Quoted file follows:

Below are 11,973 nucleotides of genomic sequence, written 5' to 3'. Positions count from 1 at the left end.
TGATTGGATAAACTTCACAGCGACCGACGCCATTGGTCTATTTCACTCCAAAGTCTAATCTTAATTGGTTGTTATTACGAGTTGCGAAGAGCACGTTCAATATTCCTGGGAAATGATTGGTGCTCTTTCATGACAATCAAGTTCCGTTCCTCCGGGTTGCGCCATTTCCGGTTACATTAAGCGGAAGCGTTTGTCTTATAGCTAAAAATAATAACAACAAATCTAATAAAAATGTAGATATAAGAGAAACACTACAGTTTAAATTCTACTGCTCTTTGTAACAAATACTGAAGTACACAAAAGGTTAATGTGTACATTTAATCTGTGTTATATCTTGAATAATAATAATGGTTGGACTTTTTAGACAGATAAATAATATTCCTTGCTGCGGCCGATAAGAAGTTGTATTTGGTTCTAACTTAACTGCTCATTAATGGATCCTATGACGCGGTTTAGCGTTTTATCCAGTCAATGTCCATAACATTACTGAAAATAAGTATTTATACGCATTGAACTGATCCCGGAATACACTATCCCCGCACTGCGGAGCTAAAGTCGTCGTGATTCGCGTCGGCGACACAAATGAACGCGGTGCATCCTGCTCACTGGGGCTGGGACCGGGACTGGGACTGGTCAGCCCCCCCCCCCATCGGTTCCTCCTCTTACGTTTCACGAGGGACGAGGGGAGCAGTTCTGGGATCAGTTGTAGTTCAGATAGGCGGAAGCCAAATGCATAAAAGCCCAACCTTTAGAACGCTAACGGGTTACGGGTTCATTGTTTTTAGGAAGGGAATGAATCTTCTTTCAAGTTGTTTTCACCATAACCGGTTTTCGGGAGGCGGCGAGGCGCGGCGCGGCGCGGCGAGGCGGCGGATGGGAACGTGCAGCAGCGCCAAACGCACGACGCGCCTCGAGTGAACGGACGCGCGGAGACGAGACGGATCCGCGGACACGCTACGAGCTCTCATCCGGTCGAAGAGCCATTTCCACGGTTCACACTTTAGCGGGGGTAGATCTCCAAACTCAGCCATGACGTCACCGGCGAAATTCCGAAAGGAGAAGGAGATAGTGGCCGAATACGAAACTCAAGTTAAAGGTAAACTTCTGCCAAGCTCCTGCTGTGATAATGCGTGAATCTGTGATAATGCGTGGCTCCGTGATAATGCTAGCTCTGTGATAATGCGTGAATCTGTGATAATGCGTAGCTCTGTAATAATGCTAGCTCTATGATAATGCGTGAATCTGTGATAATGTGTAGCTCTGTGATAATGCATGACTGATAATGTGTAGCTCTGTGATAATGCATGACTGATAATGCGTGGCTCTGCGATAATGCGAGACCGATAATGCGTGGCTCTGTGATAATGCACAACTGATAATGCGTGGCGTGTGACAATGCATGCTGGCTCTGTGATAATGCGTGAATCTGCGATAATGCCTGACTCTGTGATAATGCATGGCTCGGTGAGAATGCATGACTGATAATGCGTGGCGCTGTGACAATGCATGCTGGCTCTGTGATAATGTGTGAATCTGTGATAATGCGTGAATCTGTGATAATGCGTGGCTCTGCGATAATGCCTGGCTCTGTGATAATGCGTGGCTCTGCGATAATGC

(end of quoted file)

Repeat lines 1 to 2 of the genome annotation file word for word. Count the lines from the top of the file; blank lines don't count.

Below are 11,973 nucleotides of genomic sequence, written 5' to 3'. Positions count from 1 at the left end.
TGATTGGATAAACTTCACAGCGACCGACGCCATTGGTCTATTTCACTCCAAAGTCTAATCTTAATTGGTTGTTATTACGAGTTGCGAAGAGCACGTTCAATATTCCTGGGAAATGATTGGTGCTCTTTCATGACAATCAAGTTCCGTTCCTCCGGGTTGCGCCATTTCCGGTTACATTAAGCGGAAGCGTTTGTCTTATAGCTAAAAATAATAACAACAAATCTAATAAAAATGTAGATATAAGAGAAACACTACAGTTTAAATTCTACTGCTCTTTGTAACAAATACTGAAGTACACAAAAGGTTAATGTGTACATTTAATCTGTGTTATATCTTGAATAATAATAATGGTTGGACTTTTTAGACAGATAAATAATATTCCTTGCTGCGGCCGATAAGAAGTTGTATTTGGTTCTAACTTAACTGCTCATTAATGGATCCTATGACGCGGTTTAGCGTTTTATCCAGTCAATGTCCATAACATTACTGAAAATAAGTATTTATACGCATTGAACTGATCCCGGAATACACTATCCCCGCACTGCGGAGCTAAAGTCGTCGTGATTCGCGTCGGCGACACAAATGAACGCGGTGCATCCTGCTCACTGGGGCTGGGACCGGGACTGGGACTGGTCAGCCCCCCCCCCCATCGGTTCCTCCTCTTACGTTTCACGAGGGACGAGGGGAGCAGTTCTGGGATCAGTTGTAGTTCAGATAGGCGGAAGCCAAATGCATAAAAGCCCAACCTTTAGAACGCTAACGGGTTACGGGTTCATTGTTTTTAGGAAGGGAATGAATCTTCTTTCAAGTTGTTTTCACCATAACCGGTTTTCGGGAGGCGGCGAGGCGCGGCGCGGCGCGGCGAGGCGGCGGATGGGAACGTGCAGCAGCGCCAAACGCACGACGCGCCTCGAGTGAACGGACGCGCGGAGACGAGACGGATCCGCGGACACGCTACGAGCTCTCATCCGGTCGAAGAGCCATTTCCACGGTTCACACTTTAGCGGGGGTAGATCTCCAAACTCAGCCATGACGTCACCGGCGAAATTCCGAAAGGAGAAGGAGATAGTGGCCGAATACGAAACTCAAGTTAAAGGTAAACTTCTGCCAAGCTCCTGCTGTGATAATGCGTGAATCTGTGATAATGCGTGGCTCCGTGATAATGCTAGCTCTGTGATAATGCGTGAATCTGTGATAATGCGTAGCTCTGTAATAATGCTAGCTCTATGATAATGCGTGAATCTGTGATAATGTGTAGCTCTGTGATAATGCATGACTGATAATGTGTAGCTCTGTGATAATGCATGACTGATAATGCGTGGCTCTGCGATAATGCGAGACCGATAATGCGTGGCTCTGTGATAATGCACAACTGATAATGCGTGGCGTGTGACAATGCATGCTGGCTCTGTGATAATGCGTGAATCTGCGATAATGCCTGACTCTGTGATAATGCATGGCTCGGTGAGAATGCATGACTGATAATGCGTGGCGCTGTGACAATGCATGCTGGCTCTGTGATAATGTGTGAATCTGTGATAATGCGTGAATCTGTGATAATGCGTGGCTCTGCGATAATGCCTGGCTCTGTGATAATGCGTGGCTCTGCGATAATGC